In my community, every day I have joy walking in the Community Forest, the peace park, the community, the TransCanada Trail… In a few weeks, there will be snow on the ground and I will snowshoe, downhill ski, backcountry ski, … New fresh perspectives to photograph and write about arrive every day.

In my home office, through the Internet, I connect to my family and friends around the world.

With my smartphone, I talk to people I care about every day. I see the articles and pictures they post on social media.

In my neighbourhood and in our world, I give to those less fortunate than me. More than money, I can give attention.

With my volunteer commitments through Rotary International, Mediators Beyond Borders International, the Canadian Energy and Climate Nexus, and the Heart and Stroke Foundation, I make a positive difference. I learn. I grow.  I serve.

With my coaching and consulting clients, I make a positive difference. And they teach me. They feed me.

With my spirit, I seek wisdom and guidance. I receive guidance and insight.

My awareness is that while we comply with the strong requests of our political and health leaders and while we witness the horrific statistics of global, national and local infections and deaths escalate, we are locked down, but we are not locked up. We are physically alone but connected to our world like never in history.

I am alone. And I am more connected to the world, my community, my family, and friends than I often admit. At any moment, I have the privilege of having a conversation with any one of my thousands of connections by virtual meeting, a phone call, an email.

I can explore possibilities with my peers in France, California, New York, Peru, New Zealand, Yukon, Quebec, Ontario, Manitoba, France, Turkey, Vancouver, Calgary … And I do.

I can laugh with my friends and family. I can tell family stories to my grandchildren. I can walk with a friend in the forest. I can write. I can lay on my back on the floor and listen to Glenn Gould, Pink Floyd, Chris Stapleton.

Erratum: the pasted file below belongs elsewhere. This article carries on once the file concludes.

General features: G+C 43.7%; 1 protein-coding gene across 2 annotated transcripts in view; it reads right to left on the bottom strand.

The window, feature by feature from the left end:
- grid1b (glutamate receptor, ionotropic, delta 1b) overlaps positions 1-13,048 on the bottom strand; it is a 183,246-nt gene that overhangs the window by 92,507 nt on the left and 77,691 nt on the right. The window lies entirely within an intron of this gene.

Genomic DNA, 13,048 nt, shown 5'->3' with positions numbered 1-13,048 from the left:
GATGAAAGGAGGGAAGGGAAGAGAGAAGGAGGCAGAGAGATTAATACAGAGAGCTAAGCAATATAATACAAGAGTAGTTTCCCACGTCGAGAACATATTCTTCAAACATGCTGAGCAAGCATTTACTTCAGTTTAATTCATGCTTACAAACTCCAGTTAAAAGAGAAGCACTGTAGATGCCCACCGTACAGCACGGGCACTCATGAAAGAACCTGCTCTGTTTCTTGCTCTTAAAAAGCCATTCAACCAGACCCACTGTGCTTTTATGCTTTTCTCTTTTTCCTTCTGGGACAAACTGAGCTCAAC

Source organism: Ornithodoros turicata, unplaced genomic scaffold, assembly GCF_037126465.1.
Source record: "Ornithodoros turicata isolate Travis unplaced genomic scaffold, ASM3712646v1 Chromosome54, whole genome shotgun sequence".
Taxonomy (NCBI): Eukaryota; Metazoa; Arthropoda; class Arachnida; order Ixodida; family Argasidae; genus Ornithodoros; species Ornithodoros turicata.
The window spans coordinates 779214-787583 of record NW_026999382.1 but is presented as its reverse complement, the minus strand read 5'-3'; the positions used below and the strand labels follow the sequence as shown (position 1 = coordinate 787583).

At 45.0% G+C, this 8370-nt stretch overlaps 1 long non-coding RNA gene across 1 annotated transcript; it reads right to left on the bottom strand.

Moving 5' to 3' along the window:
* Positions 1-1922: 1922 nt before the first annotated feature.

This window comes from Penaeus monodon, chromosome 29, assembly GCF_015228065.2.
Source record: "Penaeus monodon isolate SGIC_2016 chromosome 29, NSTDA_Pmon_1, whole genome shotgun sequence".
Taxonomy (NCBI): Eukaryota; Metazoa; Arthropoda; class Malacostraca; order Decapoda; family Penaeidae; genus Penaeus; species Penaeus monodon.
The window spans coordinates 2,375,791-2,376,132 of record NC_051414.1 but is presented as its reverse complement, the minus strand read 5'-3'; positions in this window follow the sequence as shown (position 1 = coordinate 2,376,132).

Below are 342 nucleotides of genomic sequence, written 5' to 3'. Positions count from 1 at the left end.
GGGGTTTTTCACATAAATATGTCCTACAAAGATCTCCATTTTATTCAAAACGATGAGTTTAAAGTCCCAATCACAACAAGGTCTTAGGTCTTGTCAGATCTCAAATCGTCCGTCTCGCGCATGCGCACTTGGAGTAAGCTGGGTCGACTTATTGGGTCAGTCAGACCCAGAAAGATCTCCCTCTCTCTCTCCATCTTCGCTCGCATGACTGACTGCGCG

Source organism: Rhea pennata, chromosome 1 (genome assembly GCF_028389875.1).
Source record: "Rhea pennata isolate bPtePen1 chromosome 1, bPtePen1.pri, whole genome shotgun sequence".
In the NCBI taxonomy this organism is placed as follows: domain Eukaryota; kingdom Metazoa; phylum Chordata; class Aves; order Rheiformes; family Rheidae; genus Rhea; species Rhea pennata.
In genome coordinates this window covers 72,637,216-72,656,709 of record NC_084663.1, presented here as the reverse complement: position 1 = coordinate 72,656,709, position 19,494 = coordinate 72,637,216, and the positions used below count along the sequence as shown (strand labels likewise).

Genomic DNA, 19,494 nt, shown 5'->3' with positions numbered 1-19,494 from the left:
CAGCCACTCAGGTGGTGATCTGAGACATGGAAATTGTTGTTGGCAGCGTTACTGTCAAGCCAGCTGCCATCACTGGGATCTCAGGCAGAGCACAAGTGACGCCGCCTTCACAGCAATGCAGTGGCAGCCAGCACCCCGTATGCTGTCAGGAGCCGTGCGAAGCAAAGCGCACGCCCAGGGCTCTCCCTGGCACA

I am safe, healthy, active, and have the resources I need. I am loved. And I love.

I am alone yet I am very connected to my world. I can simply call anyone I wish to connect with right now to talk and listen.

We are in a lockdown, but we are not locked up.

When I feel lonely, I sit with my emotions and acknowledge what I feel.

There are many people in your heart who would love to hear from you today. There are many people in your community and our world that need your help. We all need to be recognized and heard.

In this pandemic, I am grateful.

In this pandemic, I am very sad and alone. At times, lonely.

And I have the gift of connection with people that care about me and I care about.

We are not locked up. Pick up your phone and call three people each day. I call three every day, they inspire me and remind me.


Let’s talk soon.

Together, we matter. Together, we lift each other up to even greater heights.

I am amazed at how resilient we are.

Lift up others. Get outside. And take great care of your body, mind, and spirit. Every day.

We are locked down but do not have to be locked up.

There are cracks in this lock down. We are not locked up. We choose not to be prisoners. And that is how the lights gets in.


Article Share